A not old person went to the observatory with me!

By sitting in the lounge/kitchen area most nights I have come to be at least recognized by my hostelmates. Many of them are here looking for an apartment or just working and so have either already spent a few months here and/or will spend several more. So, while many of the travelers come in, sleep for the night, and leave unnoticed, there continues to be a core group of people that come together, learn each other’s languages, swap dialects and tennis lessons, and of course tell stories. On Friday night most people were off from work for the week and looking for something to do. A core group of people were going to a dubfx concert, but the ticket was a little too expensive for someone I had never heard of. Walking from my car back to the hostel I ran into another smaller group on the street, one proudly displayed a coconut he had just bought and sipped serenely from it with a straw. Another girl had just bought a tiny liter of chocolate milk. I asked them if anyone wanted to go to the observatory with me and though I got a few laughs, my roommate of all people was thrilled to come along. We had exchanged conversation briefly before, the simple details of why are you here, where are you from, etc (she is a dancer teaching summer camp and from Montreal) but we hadn’t really hung out. We walked the hour to the observatory discussing the various tourist things we had gone to and what jobs we were applying for in the coming months.

When we got to the observatory, a large telescope sitting neatly beside the science museum, everything was dark. I apologized profusely, knowing I had thoroughly researched the dates and time, but when we tried the door, it magically swung open and we stepped cautiously into an incredibly dark entryway. To the right awfully eerie space music was playing (I don’t know how else to describe it – it wasn’t like electronic and dancey, it felt like it should be the soundtrack for some Deep Space Nine mission). So of course we walked toward the creepy sounds, passed beneath one more doorway, and entered into a room lit by glowing red computer screens and filled with whirring noises of the telescope slewing, the dome above maneuvering, and the human operators grunting at the sight of clouds. Within minutes we were shown an incredibly close view of the moon and the rings of Saturn.  We hung out for a while longer, discussing the international space station, the last American shuttle that had launched earlier that morning, and the fact that this was a terrible location for a telescope (lots of rain from the mountains and light pollution). At midnight, the observatory closed up shop and my roommate (why am I so terrible at names?) and I walked back along the water to the hostel.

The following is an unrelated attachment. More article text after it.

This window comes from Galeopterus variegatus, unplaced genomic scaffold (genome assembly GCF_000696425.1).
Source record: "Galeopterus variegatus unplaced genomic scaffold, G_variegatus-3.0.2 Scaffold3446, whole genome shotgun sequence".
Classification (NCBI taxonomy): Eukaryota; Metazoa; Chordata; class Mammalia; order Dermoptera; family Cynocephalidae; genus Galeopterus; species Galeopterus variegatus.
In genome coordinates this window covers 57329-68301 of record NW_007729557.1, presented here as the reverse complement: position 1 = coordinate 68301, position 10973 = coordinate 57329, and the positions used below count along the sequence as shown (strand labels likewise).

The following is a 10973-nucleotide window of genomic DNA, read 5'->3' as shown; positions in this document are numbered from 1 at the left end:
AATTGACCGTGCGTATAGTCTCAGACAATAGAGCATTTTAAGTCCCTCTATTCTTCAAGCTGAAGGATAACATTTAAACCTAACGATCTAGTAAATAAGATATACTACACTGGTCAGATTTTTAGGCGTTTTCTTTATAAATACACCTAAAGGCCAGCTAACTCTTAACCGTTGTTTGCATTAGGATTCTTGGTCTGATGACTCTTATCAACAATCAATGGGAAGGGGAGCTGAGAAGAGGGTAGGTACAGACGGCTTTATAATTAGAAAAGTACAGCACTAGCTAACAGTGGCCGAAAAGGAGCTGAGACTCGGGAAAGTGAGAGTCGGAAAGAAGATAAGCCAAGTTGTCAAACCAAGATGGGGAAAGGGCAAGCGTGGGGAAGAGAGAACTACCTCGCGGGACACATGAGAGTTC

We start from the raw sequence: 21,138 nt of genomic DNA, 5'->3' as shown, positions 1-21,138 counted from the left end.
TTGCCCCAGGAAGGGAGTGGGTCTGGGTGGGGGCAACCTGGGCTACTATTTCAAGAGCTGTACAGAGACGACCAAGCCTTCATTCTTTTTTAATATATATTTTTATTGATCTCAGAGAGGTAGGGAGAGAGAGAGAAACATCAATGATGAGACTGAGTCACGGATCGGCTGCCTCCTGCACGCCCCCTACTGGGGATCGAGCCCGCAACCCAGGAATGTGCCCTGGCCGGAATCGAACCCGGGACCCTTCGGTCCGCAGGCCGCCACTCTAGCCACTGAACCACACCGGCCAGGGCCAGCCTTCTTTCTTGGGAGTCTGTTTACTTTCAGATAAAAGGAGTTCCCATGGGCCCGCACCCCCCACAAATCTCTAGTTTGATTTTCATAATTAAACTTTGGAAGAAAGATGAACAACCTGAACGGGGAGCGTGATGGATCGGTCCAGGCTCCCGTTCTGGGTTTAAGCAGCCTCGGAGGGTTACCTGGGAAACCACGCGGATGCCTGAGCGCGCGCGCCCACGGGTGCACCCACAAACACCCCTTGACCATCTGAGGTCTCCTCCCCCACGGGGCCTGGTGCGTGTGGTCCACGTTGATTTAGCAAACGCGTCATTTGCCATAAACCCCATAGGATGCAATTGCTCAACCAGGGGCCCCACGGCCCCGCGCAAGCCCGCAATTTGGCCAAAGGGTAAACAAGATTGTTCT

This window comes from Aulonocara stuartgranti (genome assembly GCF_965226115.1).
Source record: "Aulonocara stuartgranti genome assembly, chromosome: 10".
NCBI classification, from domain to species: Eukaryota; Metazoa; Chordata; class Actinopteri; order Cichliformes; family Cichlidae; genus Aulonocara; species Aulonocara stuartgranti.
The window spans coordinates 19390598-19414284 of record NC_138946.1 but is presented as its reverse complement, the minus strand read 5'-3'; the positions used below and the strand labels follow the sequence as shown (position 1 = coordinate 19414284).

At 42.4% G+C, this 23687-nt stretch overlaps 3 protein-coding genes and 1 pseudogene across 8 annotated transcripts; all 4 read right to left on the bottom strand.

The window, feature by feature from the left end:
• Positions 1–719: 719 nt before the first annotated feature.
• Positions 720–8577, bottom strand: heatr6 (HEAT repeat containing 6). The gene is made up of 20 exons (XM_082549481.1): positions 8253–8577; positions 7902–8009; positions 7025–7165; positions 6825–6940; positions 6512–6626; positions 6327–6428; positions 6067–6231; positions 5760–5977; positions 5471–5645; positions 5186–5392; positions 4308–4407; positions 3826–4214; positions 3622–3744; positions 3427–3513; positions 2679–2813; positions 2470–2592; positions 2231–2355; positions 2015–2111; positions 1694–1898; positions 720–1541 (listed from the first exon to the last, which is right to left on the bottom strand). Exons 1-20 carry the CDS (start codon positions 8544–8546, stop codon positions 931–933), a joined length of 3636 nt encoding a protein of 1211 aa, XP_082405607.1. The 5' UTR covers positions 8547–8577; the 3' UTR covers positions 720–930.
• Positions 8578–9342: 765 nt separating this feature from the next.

A day or so later, one of the guys mockingly asked how the planetarium was. My eyes lit up as I responded that it was really awesome and he should have gone. Which of course ushered in the question: “how old are you?” Always ready to defend both my age and interests, I retorted, “Have you ever seen Saturn’s rings?”.

O, Canada

I have to be honest, I thought Canada was essentially a slightly less interesting, colder, United States. On the ferry ride over I kept trying to come up with differences but all I could think of was that they were good at hockey, that they were afraid of the dark (thanks How I Met Your Mother), that the drinking age was lower, and that Mounties had cool uniforms. Oh and they end their sentences with “eh” (thanks Southpark). It’s mostly all white people? Other than that, just a tiny US.